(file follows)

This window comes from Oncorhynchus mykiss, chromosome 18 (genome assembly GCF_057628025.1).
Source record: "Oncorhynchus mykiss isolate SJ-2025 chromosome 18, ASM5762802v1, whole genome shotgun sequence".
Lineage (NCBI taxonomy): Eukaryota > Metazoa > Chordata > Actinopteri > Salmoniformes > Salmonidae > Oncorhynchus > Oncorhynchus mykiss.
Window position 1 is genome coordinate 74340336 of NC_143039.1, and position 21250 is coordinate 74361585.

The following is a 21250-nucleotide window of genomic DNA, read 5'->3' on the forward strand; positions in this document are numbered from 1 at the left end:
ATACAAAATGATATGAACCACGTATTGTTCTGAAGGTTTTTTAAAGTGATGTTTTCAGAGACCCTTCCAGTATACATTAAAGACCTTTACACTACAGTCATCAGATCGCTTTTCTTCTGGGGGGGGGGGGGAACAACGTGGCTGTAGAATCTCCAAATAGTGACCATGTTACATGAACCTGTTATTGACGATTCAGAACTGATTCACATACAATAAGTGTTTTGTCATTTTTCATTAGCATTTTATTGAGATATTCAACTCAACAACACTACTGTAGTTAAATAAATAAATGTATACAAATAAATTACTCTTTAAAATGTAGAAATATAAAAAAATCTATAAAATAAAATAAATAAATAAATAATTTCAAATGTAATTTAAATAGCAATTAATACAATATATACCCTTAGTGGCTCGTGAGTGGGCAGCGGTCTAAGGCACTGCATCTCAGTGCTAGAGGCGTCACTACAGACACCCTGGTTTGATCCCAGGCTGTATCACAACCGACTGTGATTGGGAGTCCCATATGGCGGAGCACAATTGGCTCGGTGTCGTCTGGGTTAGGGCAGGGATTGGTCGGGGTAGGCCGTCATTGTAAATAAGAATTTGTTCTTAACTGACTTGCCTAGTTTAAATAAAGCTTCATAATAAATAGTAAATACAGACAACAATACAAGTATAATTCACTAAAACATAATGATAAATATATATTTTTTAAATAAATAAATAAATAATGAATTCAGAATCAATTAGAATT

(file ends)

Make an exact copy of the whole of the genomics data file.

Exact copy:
This window comes from Oncorhynchus mykiss, chromosome 18 (genome assembly GCF_057628025.1).
Source record: "Oncorhynchus mykiss isolate SJ-2025 chromosome 18, ASM5762802v1, whole genome shotgun sequence".
Lineage (NCBI taxonomy): Eukaryota > Metazoa > Chordata > Actinopteri > Salmoniformes > Salmonidae > Oncorhynchus > Oncorhynchus mykiss.
Window position 1 is genome coordinate 74340336 of NC_143039.1, and position 21250 is coordinate 74361585.

The following is a 21250-nucleotide window of genomic DNA, read 5'->3' on the forward strand; positions in this document are numbered from 1 at the left end:
ATACAAAATGATATGAACCACGTATTGTTCTGAAGGTTTTTTAAAGTGATGTTTTCAGAGACCCTTCCAGTATACATTAAAGACCTTTACACTACAGTCATCAGATCGCTTTTCTTCTGGGGGGGGGGGGGAACAACGTGGCTGTAGAATCTCCAAATAGTGACCATGTTACATGAACCTGTTATTGACGATTCAGAACTGATTCACATACAATAAGTGTTTTGTCATTTTTCATTAGCATTTTATTGAGATATTCAACTCAACAACACTACTGTAGTTAAATAAATAAATGTATACAAATAAATTACTCTTTAAAATGTAGAAATATAAAAAAATCTATAAAATAAAATAAATAAATAAATAATTTCAAATGTAATTTAAATAGCAATTAATACAATATATACCCTTAGTGGCTCGTGAGTGGGCAGCGGTCTAAGGCACTGCATCTCAGTGCTAGAGGCGTCACTACAGACACCCTGGTTTGATCCCAGGCTGTATCACAACCGACTGTGATTGGGAGTCCCATATGGCGGAGCACAATTGGCTCGGTGTCGTCTGGGTTAGGGCAGGGATTGGTCGGGGTAGGCCGTCATTGTAAATAAGAATTTGTTCTTAACTGACTTGCCTAGTTTAAATAAAGCTTCATAATAAATAGTAAATACAGACAACAATACAAGTATAATTCACTAAAACATAATGATAAATATATATTTTTTAAATAAATAAATAAATAATGAATTCAGAATCAATTAGAATT